Jonathan Cooper: Hey Gary. Could you start off by introducting yourself and talking a little bit about End of Nations?
Gary Wagner: I’m the senior producer for Trion, overseeing development of End of Nations being developed by Petroglyph Games. Petroglyph is a bunch of veteran developers, they were the core team at Westwood Studios, so they were the originators of Command & Conquer, the original Command & Conquer, the Red Alert series. And then one of the founds of Petroglyph was Joe Bostic, and he’s actually considered to have started the whole RTS genre with his involvement in Dune 2, which was considered the very first RTS game. So, a really great, great bunch of developers and it has been great working with them.
Jonathan Cooper: Great, could we get some background on you, Gary?
Gary Wagner: I was the executive producer and producer for the Supreme Commander franchise before joining Trion.
Jonathan Cooper: Very cool, I’m a big fan of… well, all of the games you’ve just mentioned.
Gary Wagner: Ha-ha, oh, nice! So we have a tremendous amount of RTS experience building these strategy games.
Jonathan Cooper: Right. And I watched the trailer for End of Nations and it looks phenomenal. On top of the game looking great visually, it was a well put together trailer, really conveying what you’re trying to do.
Gary Wagner: Oh thanks! Yeah, we put a lot of effort into that. Just a little more history about the project. So, Nick Bolliath, whose our SVP of development here at Trion, he’s wanted to do a massively multiplayer RTS game for a while. Coincidentally, Joe Bostic, the creative director at Petroglyph, he’s wanted to do this, and then myself, while I was still working on Supreme Commander, wanted to take Supreme Commander in this direction as well. So it’s kind of a great meeting of the minds in terms of the future of RTS gaming. You know, persistent character and development. So, it’s pretty much a dream project for all of us.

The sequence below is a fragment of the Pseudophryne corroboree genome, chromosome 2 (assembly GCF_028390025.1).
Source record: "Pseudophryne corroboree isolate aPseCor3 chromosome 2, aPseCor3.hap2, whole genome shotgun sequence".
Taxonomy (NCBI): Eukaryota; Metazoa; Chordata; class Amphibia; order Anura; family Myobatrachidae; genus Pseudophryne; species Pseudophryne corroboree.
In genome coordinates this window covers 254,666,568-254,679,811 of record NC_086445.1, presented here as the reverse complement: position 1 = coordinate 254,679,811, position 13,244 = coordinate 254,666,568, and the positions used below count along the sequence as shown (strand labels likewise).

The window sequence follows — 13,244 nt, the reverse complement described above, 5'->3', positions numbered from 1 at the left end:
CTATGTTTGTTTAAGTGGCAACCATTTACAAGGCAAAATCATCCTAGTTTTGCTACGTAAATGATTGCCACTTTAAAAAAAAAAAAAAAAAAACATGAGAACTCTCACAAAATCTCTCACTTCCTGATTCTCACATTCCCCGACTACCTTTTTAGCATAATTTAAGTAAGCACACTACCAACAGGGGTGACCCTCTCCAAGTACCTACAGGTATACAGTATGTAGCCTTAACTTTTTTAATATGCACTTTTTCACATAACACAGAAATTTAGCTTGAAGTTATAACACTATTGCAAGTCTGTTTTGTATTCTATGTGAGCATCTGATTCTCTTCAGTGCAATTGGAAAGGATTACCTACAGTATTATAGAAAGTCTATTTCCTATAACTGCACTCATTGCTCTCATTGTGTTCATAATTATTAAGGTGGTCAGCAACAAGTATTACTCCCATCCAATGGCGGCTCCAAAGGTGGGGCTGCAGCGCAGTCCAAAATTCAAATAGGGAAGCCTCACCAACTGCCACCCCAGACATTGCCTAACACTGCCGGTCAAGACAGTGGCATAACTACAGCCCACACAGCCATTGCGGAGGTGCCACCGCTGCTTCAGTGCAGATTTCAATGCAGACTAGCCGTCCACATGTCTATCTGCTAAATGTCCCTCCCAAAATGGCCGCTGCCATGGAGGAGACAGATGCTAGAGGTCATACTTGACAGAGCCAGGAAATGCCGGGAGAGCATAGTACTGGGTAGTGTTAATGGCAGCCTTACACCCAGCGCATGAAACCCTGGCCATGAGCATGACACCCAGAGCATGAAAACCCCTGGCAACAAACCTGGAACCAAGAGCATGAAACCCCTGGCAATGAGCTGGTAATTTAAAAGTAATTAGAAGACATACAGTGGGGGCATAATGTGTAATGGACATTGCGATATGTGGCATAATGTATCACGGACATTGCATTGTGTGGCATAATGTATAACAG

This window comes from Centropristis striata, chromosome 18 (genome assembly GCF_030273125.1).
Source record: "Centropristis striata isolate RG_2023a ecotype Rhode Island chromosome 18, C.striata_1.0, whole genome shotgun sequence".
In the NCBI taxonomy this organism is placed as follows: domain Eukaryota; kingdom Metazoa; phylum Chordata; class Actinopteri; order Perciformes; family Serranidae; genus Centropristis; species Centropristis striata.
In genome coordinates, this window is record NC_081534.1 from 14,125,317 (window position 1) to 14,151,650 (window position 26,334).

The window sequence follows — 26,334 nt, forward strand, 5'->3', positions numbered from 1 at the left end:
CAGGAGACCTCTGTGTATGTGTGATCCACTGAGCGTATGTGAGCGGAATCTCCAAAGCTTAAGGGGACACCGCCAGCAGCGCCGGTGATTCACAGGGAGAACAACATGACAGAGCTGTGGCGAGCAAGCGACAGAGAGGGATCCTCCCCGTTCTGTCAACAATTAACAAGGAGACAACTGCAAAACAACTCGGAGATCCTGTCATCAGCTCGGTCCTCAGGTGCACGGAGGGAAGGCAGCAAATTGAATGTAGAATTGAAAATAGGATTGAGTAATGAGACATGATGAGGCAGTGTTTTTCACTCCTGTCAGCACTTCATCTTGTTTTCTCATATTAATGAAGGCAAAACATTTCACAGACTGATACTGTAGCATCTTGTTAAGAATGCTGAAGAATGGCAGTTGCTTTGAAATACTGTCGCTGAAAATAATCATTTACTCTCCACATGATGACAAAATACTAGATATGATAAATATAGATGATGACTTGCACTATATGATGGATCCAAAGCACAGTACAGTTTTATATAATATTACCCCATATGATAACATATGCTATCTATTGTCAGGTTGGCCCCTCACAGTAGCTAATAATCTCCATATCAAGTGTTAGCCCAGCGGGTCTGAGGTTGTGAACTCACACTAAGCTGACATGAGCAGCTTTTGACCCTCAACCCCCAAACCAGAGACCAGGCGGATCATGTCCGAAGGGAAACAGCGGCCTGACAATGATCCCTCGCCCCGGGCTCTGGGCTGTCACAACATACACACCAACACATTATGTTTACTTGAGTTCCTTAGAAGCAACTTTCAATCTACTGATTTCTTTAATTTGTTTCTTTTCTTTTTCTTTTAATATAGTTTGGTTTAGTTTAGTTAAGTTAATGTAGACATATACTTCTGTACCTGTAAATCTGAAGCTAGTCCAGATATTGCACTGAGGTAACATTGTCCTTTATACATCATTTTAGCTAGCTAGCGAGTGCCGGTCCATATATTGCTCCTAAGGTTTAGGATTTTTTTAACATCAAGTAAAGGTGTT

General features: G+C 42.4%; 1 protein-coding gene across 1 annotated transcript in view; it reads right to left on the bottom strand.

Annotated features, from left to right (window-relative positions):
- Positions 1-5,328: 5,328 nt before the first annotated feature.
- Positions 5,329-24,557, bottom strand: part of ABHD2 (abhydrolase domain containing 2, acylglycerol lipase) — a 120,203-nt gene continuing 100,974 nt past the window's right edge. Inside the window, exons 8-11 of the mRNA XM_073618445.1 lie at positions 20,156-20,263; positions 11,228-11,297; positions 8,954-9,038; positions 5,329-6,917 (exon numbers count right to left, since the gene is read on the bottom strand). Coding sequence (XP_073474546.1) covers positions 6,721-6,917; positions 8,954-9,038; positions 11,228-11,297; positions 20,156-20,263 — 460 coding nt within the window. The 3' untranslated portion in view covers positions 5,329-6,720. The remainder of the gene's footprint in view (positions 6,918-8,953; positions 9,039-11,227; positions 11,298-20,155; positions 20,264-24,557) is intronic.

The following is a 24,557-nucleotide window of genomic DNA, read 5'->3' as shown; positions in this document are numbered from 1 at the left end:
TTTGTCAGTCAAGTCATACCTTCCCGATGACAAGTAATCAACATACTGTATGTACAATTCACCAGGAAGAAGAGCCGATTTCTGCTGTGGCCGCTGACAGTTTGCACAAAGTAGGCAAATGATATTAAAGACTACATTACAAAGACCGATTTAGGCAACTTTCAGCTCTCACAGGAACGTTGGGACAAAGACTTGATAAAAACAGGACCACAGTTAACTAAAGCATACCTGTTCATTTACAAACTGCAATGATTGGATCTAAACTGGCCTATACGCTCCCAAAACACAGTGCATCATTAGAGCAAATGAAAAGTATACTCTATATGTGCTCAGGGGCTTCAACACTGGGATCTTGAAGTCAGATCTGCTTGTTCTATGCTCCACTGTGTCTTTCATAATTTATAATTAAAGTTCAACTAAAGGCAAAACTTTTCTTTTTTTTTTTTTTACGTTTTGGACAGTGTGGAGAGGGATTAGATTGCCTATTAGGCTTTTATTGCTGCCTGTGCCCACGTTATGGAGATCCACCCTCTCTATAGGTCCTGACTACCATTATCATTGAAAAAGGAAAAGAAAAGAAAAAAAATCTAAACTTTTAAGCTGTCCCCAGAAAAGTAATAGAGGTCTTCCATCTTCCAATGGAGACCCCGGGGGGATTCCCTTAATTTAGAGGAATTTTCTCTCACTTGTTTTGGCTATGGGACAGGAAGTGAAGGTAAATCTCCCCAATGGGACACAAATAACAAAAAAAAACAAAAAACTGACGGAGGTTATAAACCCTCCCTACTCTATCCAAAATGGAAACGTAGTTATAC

Jonathan Cooper: Well, RTSs over time, it feels like while some have tried to go for large scale battles, a lot of them have been scaling it back. Deciding, for some reason, that fewer is better in terms of units on the field at once.
Gary Wagner: Absolutely. Company of Heroes, the Dawn of War series, they’ve moved in a smaller, very tactical way. Which is fine, right? At its core, End of Nations is very much an RTS experience. We did a lot of research in terms of “what are the styles of RTS gameplay that have evolved in the past five or six years.” We really made sure we incorporated these elements into End of Nations as well, and then widening it out from there, and adding the persistent and massively multiplayer elements.
Jonathan Cooper: Now, I saw in the trailer, the kind of “massive” elements, but it didn’t really touch on the “persistence” that much. Could you elaborate on that aspect?